No regrets –

Ward and I get thanked – sometimes by total strangers – for adopting Thorin. I don’t like that. It assumes a couple things: “normal” children are better and somehow we have made some kind of sacrifice having “a less-than-child”. Plus, and, more importantly, it’s insulting to Thorin.

We weren’t looking for a kid with Down syndrome per se we wanted Thorin and that’s the way Thorin came – with Down syndrome.

We started out as foster-to-adopt parents. Thorin was removed from his home and became a ward of the state. We were foster-to-adopt because he was not legally terminated from his biological parents – yet.

For five months I was mandated by the court to take him to visit his biological mother every week. During that time we didn’t know if we were going to be able to keep this kid we loved or he would be taken away from us. For that hour and half visit each week I couldn’t breathe – or more accurately I couldn’t breathe easily.  I alternated calling my friend Gina and my mom for support while he was there and not here. Both had children who had died. And – while losing Thorin would not have been a death. I would have grieved as though it were.

(Two people I greatly admire had their daughter who was foster-to-adopt removed to live with a member of her biological family and then brought back to them months later. Thankfully, now, they have legally adopted her forever. When I think of truly amazing parents (and all around great humans) it’s Dan and Rosie.)

For my part, I was brushing up on my high school Spanish, growing Thorin’s hair out so he could go by the alias Tori and squirreling away money during those long months.

With the fear of losing him as a distraction we didn’t really get to “Down syndrome” for awhile.

This entry was posted in Adopting, Advocacy, By Notatypicalmom, Down syndrome, education, Inclusion, Parenting, Special Needs by Kari Wagner-Peck. Bookmark the permalink.

About Kari Wagner-Peck

Kari Wagner-Peck lives with her husband and son in Maine. She is a writer & storyteller who home schools with her son. She has a M.S.W. and has been at various times a practicing social worker, documentary videographer, film festival director and retail clerk. She is the author of Not Always Happy: An Unusual Parenting Journey, May, 2017, Central Recovery Press. She has been published at The New York Times Well Family blog, The Huffington Post, The The Good Men Project, The Sydney Morning Herald Daily Life blog, BLOOM and Love That Max among others. Author page: kariwagnerpeck.com Twitter @KariWagnerPeck and Facebook: www.facebook.com/NotAlwaysHappyLive/ Email: kariwagnerpeck@gmail.com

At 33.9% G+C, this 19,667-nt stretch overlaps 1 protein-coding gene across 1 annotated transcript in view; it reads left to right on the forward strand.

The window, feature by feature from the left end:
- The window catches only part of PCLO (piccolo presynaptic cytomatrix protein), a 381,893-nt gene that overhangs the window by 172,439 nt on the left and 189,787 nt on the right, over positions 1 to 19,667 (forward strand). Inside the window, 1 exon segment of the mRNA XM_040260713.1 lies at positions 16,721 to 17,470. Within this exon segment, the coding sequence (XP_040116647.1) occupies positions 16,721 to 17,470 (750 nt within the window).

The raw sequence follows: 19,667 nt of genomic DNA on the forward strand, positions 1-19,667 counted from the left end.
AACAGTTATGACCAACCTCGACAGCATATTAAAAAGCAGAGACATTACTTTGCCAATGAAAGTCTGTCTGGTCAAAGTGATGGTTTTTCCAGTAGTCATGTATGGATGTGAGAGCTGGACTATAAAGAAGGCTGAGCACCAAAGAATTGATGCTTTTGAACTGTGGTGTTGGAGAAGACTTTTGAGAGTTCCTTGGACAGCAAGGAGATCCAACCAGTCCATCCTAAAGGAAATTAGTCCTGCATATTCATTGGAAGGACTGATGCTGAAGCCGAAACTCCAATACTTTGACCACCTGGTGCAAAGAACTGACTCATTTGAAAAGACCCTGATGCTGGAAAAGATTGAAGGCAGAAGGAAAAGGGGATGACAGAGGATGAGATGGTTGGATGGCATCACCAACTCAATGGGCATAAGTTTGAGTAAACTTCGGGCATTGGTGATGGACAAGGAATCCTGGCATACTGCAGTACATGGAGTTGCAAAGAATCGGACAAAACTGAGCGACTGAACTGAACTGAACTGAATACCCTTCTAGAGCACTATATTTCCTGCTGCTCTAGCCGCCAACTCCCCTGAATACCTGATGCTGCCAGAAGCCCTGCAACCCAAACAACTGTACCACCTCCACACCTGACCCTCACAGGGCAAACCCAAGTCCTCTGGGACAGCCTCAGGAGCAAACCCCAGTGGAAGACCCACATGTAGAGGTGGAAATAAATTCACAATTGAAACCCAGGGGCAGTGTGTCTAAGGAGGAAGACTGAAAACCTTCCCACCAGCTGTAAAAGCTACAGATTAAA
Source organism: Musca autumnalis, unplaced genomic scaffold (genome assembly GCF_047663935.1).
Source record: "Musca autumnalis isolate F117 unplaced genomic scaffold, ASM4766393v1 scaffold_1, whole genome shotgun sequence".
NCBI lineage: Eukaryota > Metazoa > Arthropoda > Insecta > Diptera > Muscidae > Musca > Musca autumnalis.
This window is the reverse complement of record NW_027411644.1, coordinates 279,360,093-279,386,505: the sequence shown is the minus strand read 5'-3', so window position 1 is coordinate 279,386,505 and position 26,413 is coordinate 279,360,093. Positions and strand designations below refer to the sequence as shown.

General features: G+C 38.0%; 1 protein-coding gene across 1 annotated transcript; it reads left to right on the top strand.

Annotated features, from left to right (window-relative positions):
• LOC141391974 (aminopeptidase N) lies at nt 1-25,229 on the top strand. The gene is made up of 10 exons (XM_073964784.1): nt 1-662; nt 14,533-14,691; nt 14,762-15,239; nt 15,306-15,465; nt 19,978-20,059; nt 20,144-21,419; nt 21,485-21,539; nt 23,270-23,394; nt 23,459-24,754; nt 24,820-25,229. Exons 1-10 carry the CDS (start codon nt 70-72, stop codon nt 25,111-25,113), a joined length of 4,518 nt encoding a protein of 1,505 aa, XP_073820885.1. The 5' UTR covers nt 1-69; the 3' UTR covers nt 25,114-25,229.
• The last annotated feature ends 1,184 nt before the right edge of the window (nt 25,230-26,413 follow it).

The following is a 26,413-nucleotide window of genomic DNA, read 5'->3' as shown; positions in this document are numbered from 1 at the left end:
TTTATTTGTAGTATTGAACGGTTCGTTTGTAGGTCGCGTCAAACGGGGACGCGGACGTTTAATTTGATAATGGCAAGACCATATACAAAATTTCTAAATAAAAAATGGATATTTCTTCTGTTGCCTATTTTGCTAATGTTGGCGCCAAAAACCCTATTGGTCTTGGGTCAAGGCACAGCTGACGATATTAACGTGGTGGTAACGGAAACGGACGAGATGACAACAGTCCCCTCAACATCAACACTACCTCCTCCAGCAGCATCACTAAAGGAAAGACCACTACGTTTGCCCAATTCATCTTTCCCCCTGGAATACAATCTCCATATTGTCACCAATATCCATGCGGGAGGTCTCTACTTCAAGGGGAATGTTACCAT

2 thoughts on “No regrets –

  1. People thank us, too, though the tone may be different. I think maybe you don’t give yourselves enough credit!

    It seems normal to you and to me, that we wanted to take care of a kid that needed us as parents, rather than create a new one or compete for a “perfect” newborn. To me it seems like the most logical choice, the compassionate choice, the ecological, ethical, EASY choice. Easy because it was right for us. (Not to say that parenting or adopting is in any way easy.) Other people tell me we’re heroes. I think it’s because they know it’s the right thing to do, too. And that scares the shit out of ’em.

    • I think you are right. It was easy for us because it was right. And, yes, people are scared to do it this way. Too bad because they are missing out on the Unexpected Kid. The kid that is so much better than what you could have produced yourself. The survivor kid who becomes your role model when you find yourself focused on the puny rather than the huge.

      What impresses me about what you and Dan did is you kept your heart open when conventional wisdom would have said close it tight and move on. Protect yourself. What you did was huge rather puny.

      Do I give us enough credit? We got more than we asked for:)

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